This was the kick start for me not as a reader but as a person who deeply resonated with each word and saw a reflection of myself in them. Writing memoirs can be an intriguing yet daunting task as it gives people the freedom to peer into your world. Despite being a celebrity one still has a private life so how much to tell, what to tell, how truthful one needs to be--does matter. It is human tendency to talk about everything under the sun but talking about oneself needs courage, a lot of it especially when there is a dark side you yourself are coming to terms with. And those very facets of life Childhood , School and College, Bonding with Parents, Obsession with Bollywood and Foray into Films, The Karma and Dharma, Friends and Fallouts, Love and Sex, Koffee with Karan, AIB and Roast , Midlife Angst and much more is what this honest, heartwarming and candidly told memoir An Unsuitable Boy is all about. It is the story of an exceptional filmmaker and an ‘ordinary being’ behind the extraordinary lifestyle the world sees. The world isn’t just what you see outside of your window, from your zone, from your understanding, from your space. It is so much larger, it is so much grander. It has so much to take and so much to offer and you are only but a tiny speck of dust in this grand scheme of things. And this is what I, as a reader could figure out from the life that KJo shares.

 

This book is all about struggle, love, passion, friendship and relationship not only with people but with life with one’s dreams. And when one has a name and fame to carry along life can be exhausting personally and professionally at so many levels. When you are nobody and have no baggage to carry, friendships are the strongest bonds people have but in course of time with the process of becoming somebody, the beauty of little things start slipping away one by one without any realization until you stand strong in your own shoes aloof and alone. In such transitoriness, the people who see you grow observe you from their eyes and might not exactly be able to see that your priorities bound to your duties might have changed but at the heart, you are the same person. The value of a relationship is predominant in almost all the chapters.However, KJo finds unconditional love only in few relations- his mother, father, director Aditya Chopra and Shahrukh Khan who love him in all his imperfections, who are always there to hold his hands without any reserve, without respite. In his journey from overcoming his childhood insecurities and awkward feminineness, obsession for movies, taking charge of his father’s dreams to growing as a stronger individual we find tremendous growth in him. As a filmmaker readers find him not very experimental at the onset of changing times of Indian cinema but definitely with the content it offered. The most endearing part of the book, however, is his relation with his father and coming to terms with his sexuality apart from the movies that are there from the begin to the end. Unlike what he has said in the begin, KJo despite not uttering the three lettered word GAY does insinuate it which makes the readers wonder if it is so difficult for someone like him to admit homosexuality, then what about the laymen?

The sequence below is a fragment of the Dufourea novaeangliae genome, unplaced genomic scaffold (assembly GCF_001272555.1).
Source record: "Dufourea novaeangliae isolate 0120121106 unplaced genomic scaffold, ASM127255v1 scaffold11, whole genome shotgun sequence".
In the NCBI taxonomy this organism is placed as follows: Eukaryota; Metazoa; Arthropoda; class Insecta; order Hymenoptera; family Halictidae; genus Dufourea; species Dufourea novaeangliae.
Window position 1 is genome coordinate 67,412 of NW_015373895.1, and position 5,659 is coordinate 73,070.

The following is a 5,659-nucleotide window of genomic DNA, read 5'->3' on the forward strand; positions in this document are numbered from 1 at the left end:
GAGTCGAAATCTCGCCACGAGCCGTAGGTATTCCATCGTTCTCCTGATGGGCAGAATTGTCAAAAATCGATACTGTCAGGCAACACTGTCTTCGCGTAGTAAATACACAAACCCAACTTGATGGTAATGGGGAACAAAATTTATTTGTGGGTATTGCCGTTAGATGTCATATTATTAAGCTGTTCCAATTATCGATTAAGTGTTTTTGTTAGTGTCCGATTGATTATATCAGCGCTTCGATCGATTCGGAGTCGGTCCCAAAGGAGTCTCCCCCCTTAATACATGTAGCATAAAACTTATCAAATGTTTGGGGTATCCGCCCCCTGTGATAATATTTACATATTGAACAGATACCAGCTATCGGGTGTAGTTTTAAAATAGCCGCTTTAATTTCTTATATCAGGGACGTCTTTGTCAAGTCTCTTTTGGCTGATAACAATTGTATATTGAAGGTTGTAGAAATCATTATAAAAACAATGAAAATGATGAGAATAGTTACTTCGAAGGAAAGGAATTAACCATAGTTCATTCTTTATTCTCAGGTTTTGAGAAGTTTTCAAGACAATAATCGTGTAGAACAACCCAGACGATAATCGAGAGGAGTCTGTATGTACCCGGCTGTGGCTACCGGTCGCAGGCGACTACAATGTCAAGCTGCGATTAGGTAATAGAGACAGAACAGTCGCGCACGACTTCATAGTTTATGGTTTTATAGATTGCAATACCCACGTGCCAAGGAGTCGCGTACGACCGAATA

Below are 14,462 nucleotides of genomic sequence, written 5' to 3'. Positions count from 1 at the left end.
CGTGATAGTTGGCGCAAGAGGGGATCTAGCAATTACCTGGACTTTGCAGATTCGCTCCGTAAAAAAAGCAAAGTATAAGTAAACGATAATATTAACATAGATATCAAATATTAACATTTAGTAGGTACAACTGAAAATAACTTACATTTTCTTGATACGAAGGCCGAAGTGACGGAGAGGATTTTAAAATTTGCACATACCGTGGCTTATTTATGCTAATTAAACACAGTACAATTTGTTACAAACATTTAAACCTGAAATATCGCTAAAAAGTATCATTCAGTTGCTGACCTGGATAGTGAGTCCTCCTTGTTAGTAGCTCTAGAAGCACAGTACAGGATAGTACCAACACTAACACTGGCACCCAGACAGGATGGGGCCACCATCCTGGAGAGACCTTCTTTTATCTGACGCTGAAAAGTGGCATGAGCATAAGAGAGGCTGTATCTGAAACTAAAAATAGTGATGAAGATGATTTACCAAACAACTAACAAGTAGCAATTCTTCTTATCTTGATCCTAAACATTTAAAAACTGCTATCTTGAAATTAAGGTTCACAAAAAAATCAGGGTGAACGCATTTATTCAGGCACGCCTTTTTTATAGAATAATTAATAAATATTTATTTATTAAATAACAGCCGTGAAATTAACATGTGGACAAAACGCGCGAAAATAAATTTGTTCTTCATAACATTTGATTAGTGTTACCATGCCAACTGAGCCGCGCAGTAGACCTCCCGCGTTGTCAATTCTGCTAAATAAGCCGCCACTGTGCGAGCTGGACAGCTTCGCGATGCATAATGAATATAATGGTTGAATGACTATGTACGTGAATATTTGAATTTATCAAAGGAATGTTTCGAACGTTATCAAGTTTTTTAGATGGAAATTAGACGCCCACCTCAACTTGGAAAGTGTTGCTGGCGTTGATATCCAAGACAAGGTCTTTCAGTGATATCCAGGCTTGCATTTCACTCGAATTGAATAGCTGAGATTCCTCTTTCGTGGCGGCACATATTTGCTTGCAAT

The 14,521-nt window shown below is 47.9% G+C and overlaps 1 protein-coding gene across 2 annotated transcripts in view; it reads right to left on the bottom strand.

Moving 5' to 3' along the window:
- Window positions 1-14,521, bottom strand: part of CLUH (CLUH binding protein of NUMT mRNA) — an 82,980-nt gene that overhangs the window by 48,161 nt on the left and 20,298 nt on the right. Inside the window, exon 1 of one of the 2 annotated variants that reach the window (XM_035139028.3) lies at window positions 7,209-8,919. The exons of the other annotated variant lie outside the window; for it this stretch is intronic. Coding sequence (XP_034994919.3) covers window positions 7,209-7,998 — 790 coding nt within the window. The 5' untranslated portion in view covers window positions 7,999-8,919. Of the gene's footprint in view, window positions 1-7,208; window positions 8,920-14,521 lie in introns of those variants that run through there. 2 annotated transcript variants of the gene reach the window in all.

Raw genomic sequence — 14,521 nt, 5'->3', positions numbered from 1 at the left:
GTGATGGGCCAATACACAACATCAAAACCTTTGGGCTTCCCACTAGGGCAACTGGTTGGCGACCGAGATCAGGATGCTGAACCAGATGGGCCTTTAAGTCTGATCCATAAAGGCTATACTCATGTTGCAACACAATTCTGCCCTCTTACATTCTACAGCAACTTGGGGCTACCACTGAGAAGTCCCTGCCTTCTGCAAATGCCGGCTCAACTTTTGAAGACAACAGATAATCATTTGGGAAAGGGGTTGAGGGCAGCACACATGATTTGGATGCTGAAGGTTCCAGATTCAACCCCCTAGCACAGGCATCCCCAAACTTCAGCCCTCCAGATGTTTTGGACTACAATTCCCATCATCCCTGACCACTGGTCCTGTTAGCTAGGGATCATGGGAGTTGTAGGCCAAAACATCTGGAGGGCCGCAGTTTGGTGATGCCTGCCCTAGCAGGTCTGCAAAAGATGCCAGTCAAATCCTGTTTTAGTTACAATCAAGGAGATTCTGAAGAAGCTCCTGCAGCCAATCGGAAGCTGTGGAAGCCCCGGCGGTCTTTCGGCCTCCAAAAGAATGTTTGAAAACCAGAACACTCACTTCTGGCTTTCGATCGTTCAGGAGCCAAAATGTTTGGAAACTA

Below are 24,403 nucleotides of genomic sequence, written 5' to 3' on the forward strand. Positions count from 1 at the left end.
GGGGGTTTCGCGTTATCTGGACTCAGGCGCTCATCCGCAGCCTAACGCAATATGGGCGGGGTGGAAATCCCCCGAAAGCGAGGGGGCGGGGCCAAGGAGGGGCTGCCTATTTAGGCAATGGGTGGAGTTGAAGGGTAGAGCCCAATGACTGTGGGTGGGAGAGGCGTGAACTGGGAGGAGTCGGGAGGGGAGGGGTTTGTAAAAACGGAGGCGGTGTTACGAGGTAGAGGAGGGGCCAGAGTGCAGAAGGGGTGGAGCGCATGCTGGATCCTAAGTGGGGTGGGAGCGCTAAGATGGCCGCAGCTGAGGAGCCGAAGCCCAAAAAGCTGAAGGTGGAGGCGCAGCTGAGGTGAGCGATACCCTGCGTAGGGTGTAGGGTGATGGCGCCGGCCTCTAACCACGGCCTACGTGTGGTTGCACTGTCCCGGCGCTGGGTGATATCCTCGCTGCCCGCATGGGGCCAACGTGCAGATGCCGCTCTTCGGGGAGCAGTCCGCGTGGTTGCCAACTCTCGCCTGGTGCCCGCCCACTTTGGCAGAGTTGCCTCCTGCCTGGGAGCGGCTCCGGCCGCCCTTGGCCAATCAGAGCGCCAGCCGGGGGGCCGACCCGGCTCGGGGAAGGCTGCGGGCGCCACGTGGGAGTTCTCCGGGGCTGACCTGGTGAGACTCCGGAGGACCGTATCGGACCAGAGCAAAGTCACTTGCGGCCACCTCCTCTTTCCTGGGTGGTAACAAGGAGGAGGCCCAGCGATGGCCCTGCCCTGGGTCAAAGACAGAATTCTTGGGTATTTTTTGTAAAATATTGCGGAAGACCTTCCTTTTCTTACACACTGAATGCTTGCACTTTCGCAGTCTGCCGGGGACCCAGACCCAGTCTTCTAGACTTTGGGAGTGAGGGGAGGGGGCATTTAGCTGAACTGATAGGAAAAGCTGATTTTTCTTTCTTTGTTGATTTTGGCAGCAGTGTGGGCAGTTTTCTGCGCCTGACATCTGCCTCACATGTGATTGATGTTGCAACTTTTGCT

An Unsuitable Boy is worth a read for several reasons. I picked this book as a light-hearted read with a little inkling that it would move me to the core leaving me heavy hearted at many places. The language is fluid and it feels like you aren’t actually reading the book but sitting in front of KJo talking to him.

 

Saguna Shah is an educator, avid reader and founder of Bookaholics.